Every generation has an underground. Every last generation will point fingers at the new one and declare “Not as good as it used to be.”. When the new generation grows up the same cycle repeats. The state of Punk might have been what it always was. The faces change but the song remains the same as Robert Plant would note. So I dug further.

With the new information I scoured YouTube and found a thriving scene. The difference was, the words used to describe it. Back when I first got into Punk, everything was just known as Punk Rock. Then it became Hardcore Punk so I tried that. Jackpot!
I was closer. With the help of Acidez ( Who had been the only band besides The Casualties that I found that fit all of the specifications I had come up with to define Punk ) I determined that not only were there bands that met these specifications but a great number of them. These however were only the hardcore bands.

I was really grateful about this because while Punk is not my mainstay music it was my secondary.  I did not want to see it die a Justin Bieber death. Well that led to another 20 or so hours of listening to band after band to test them with the Biafra brand Litmus Paper.

I scanned bands like Another Breath, Pro Team, Set It Straight and of course Acidez. Band after band after band discarding the crap as I went.
At the same time I scanned a fair amount of Metal as well. It was to answer a question that would determine another part of the same question. In essence, I was afraid that all of the social commentary that I mentioned earlier had moved over to Metal. Bands like Sepultura, Napalm Death or Rage Against the Machine. I will, however, leave that question’s answer at bay for now as it might spoil the ending.

Now I want it known that I did not discard the sub-genres of punk. No matter what I think of any of them. If I did it would corrupt the data. There were a fair amount of them but if you remember right, a band like Dead Kennedys was nothing like Butthole Surfers and that in turn was nothing like the Cro-Mags. Back then, though, they didn’t really differentiate the bands by sound. It was all Punk. There were a few out there but no one really paid much attention. That was part of the beauty of early Punk. No labels. So I discarded the labels ( as you all should ) and looked at everything called Punk in one lump. I took all of the modern stuff (1990 - Now) and listened to it without being exclusive to one type. Hardcore, Ska, Crossover, Skate, Anarcho, GBH, Pop, all of it. Mind altering experience.

Then I took the old punk and made a comparison keeping in mind the evolution of music and it’s technology. I even took into consideration the brainwashing of a country by corporate entities. Don’t ask me how I did that, ouch. Finally I had a basis. An idea.
That idea quickly became an answer and the answer a thesis.

Here is what I found in the short form.:

I asked myself some of the following questions from the good band sampling that I had taken which was a chore on its own.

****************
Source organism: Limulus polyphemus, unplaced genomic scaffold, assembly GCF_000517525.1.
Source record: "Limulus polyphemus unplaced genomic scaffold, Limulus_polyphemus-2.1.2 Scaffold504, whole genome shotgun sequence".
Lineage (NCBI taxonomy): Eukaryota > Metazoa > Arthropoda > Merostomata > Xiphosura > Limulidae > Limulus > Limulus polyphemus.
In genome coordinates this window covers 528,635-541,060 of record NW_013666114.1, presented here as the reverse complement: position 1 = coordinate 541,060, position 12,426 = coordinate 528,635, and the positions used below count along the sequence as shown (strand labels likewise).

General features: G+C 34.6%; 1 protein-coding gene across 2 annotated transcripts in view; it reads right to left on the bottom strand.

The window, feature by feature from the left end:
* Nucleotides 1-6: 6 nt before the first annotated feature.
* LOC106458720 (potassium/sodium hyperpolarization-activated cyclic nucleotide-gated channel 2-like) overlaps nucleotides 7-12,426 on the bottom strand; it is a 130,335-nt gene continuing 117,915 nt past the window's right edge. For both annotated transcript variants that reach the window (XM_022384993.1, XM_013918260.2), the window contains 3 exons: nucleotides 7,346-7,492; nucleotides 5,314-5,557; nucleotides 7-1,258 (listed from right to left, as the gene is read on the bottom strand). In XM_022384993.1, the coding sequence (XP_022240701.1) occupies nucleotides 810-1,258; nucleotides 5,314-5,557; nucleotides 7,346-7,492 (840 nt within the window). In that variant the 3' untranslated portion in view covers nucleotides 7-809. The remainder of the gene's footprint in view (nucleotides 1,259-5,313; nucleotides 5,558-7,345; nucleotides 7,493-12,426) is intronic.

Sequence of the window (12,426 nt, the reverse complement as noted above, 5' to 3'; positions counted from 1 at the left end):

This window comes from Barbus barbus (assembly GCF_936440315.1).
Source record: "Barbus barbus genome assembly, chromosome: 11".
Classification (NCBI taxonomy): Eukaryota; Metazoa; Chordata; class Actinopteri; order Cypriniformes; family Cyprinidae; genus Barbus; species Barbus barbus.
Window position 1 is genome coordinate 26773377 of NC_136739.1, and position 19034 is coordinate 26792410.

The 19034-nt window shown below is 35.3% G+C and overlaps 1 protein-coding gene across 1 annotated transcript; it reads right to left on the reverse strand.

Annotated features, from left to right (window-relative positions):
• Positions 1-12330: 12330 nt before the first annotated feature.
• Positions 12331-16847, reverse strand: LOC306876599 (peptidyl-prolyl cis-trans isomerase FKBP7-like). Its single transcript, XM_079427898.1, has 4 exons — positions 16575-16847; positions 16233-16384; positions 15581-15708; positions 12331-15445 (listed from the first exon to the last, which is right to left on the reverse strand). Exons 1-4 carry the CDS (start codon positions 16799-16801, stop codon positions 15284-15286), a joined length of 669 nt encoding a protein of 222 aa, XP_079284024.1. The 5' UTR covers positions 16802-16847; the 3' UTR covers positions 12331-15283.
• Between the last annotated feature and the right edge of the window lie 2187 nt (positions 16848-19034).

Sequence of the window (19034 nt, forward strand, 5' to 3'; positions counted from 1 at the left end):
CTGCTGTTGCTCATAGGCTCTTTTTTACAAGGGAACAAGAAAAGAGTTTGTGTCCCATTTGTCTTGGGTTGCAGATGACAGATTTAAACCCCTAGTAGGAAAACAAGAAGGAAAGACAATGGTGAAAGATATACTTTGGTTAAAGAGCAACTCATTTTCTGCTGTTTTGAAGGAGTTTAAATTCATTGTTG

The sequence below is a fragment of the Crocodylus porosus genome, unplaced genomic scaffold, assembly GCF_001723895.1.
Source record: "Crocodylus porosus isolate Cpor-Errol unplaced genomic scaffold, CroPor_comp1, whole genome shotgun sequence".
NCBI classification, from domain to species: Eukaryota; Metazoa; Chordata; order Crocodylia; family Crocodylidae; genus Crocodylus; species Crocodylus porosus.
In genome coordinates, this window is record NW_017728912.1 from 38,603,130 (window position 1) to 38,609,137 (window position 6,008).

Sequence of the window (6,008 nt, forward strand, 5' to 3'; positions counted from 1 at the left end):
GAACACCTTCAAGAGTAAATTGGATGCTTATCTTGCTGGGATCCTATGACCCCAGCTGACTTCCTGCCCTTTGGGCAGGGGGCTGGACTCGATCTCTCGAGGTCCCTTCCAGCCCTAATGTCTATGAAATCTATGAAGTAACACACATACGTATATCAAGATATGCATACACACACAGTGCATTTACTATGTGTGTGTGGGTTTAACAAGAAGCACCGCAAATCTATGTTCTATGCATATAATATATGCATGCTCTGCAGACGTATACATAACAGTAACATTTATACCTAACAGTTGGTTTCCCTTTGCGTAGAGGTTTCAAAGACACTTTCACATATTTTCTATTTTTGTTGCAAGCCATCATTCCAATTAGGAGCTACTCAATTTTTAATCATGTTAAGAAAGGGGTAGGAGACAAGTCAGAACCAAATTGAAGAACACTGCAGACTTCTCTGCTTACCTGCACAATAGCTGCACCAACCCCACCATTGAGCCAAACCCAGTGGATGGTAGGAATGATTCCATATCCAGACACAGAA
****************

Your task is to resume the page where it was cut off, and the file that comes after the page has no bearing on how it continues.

How bands did I find per country?
What form of government does the country of the band have?
What genre does that country lean toward?

That was after the band qualified by edginess, social commentary and so on. It was a headache. As for the government question, the reason I took it into account is that a Fascist Dictatorship is bound to have less Punk Bands than say, one that is Socialist. A country that is an unrestrained Capitalist country ( like mine ) is bound to have less edginess than one that is a Constitutional Monarchy. Yeah I know this is boring but if someone asks you, “What is the current state of Punk Rock?”, you have to look at the details. Sometimes 8 layers deep. So with all of that in mind here is the answer I finally came up with.

The state of modern punk rock is basically the same as it was. The genres, instrument technology, methods and thought patterns have changed. For example, I thought Ska Punk was a fairly modern thing but after reading I find that bands like No Doubt and The Mighty Mighty Bosstones share a lineage with The Clash and Madhouse. While it is not my kind of punk it is labeled as Punk. My types of punk haven't actually changed much except that the sound is better because of the new technology. Types like Skate, Hardcore and GBH, I don’t think those will ever change. They also tend to stay underground because of the reactionary nature that they provoke. Although songs like Rancid’s Out Of Control break the mold.

The United States has dwindled a bit on the sheer amount of Punk bands, I attribute that to the nature of Psychological Warfare. The corporate media has been using the methods mentioned by Edward Bernays and adopted by the CIA.  The easiest way to reprogram a country is to make sure that the people only hear one message over and over. The message?

“Watch MTV, BET and VH1! They are your lord and savior as where music is concerned !”

Sad but true. Big Brother does sometimes effect attitude. Why the hell else would anyone listen to Millie Cyrus? The good news in that capacity is that the other countries make up for it. Bands like Pro Team from Australia and Just Went Black from Germany and again Acidez from Mexico. On the eastern shores you have bands like Maximum the Hormone and Anarchy from Japan. Its good to know that the message has reached across the expanse.

So what is the verdict? I cannot give you an absolute answer and say that I am 100% right. Sorry. There is no way I could do that without listening to every band that ever was named Punk on Earth.

What I did find out with my limited information was: Don’t worry, Punk Rock will never die. It will never die until we live in Utopia. In which case we would have nothing to bitch about. So unless Capt. Kirk violates the Prime Directive for us, we are bound to have Punk on the Earth until the end of time. Lucky us huh? Yeah, lucky us……

Neil Rodrigues